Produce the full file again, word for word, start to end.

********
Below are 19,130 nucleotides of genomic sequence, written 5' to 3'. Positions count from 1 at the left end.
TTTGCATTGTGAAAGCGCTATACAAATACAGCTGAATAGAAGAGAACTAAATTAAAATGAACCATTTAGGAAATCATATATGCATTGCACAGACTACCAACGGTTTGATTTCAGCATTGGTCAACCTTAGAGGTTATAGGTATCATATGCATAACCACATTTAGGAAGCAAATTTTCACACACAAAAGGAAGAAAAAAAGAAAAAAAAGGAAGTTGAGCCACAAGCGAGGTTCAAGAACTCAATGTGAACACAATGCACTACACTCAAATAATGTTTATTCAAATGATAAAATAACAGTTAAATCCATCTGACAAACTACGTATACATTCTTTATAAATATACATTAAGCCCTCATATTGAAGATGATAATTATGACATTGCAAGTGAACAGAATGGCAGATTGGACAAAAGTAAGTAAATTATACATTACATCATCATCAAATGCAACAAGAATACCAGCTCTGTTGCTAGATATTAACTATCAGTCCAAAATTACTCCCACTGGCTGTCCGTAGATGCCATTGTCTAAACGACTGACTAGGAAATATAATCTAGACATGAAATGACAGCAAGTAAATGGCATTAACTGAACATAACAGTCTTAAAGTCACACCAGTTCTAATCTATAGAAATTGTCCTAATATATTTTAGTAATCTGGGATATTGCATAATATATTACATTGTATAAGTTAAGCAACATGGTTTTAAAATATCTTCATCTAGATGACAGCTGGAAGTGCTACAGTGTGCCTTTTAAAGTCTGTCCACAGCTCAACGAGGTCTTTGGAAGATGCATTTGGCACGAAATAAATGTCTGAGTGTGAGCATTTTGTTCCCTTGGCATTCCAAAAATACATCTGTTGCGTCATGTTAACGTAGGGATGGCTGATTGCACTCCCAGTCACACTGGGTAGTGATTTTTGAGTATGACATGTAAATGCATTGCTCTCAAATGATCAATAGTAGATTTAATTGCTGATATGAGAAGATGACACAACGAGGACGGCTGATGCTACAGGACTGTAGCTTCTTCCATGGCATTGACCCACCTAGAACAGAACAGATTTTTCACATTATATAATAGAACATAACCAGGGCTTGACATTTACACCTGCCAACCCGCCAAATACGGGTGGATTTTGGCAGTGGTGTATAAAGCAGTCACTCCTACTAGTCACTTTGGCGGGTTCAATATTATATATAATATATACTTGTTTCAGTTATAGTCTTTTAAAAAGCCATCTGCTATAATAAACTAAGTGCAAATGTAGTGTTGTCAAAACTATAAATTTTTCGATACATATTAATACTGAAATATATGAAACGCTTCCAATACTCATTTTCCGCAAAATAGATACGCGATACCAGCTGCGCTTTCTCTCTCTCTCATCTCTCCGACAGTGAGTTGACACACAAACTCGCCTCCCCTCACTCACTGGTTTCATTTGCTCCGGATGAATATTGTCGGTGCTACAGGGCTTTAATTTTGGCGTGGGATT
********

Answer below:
Below are 19,130 nucleotides of genomic sequence, written 5' to 3'. Positions count from 1 at the left end.
TTTGCATTGTGAAAGCGCTATACAAATACAGCTGAATAGAAGAGAACTAAATTAAAATGAACCATTTAGGAAATCATATATGCATTGCACAGACTACCAACGGTTTGATTTCAGCATTGGTCAACCTTAGAGGTTATAGGTATCATATGCATAACCACATTTAGGAAGCAAATTTTCACACACAAAAGGAAGAAAAAAAGAAAAAAAAGGAAGTTGAGCCACAAGCGAGGTTCAAGAACTCAATGTGAACACAATGCACTACACTCAAATAATGTTTATTCAAATGATAAAATAACAGTTAAATCCATCTGACAAACTACGTATACATTCTTTATAAATATACATTAAGCCCTCATATTGAAGATGATAATTATGACATTGCAAGTGAACAGAATGGCAGATTGGACAAAAGTAAGTAAATTATACATTACATCATCATCAAATGCAACAAGAATACCAGCTCTGTTGCTAGATATTAACTATCAGTCCAAAATTACTCCCACTGGCTGTCCGTAGATGCCATTGTCTAAACGACTGACTAGGAAATATAATCTAGACATGAAATGACAGCAAGTAAATGGCATTAACTGAACATAACAGTCTTAAAGTCACACCAGTTCTAATCTATAGAAATTGTCCTAATATATTTTAGTAATCTGGGATATTGCATAATATATTACATTGTATAAGTTAAGCAACATGGTTTTAAAATATCTTCATCTAGATGACAGCTGGAAGTGCTACAGTGTGCCTTTTAAAGTCTGTCCACAGCTCAACGAGGTCTTTGGAAGATGCATTTGGCACGAAATAAATGTCTGAGTGTGAGCATTTTGTTCCCTTGGCATTCCAAAAATACATCTGTTGCGTCATGTTAACGTAGGGATGGCTGATTGCACTCCCAGTCACACTGGGTAGTGATTTTTGAGTATGACATGTAAATGCATTGCTCTCAAATGATCAATAGTAGATTTAATTGCTGATATGAGAAGATGACACAACGAGGACGGCTGATGCTACAGGACTGTAGCTTCTTCCATGGCATTGACCCACCTAGAACAGAACAGATTTTTCACATTATATAATAGAACATAACCAGGGCTTGACATTTACACCTGCCAACCCGCCAAATACGGGTGGATTTTGGCAGTGGTGTATAAAGCAGTCACTCCTACTAGTCACTTTGGCGGGTTCAATATTATATATAATATATACTTGTTTCAGTTATAGTCTTTTAAAAAGCCATCTGCTATAATAAACTAAGTGCAAATGTAGTGTTGTCAAAACTATAAATTTTTCGATACATATTAATACTGAAATATATGAAACGCTTCCAATACTCATTTTCCGCAAAATAGATACGCGATACCAGCTGCGCTTTCTCTCTCTCTCATCTCTCCGACAGTGAGTTGACACACAAACTCGCCTCCCCTCACTCACTGGTTTCATTTGCTCCGGATGAATATTGTCGGTGCTACAGGGCTTTAATTTTGGCGTGGGATT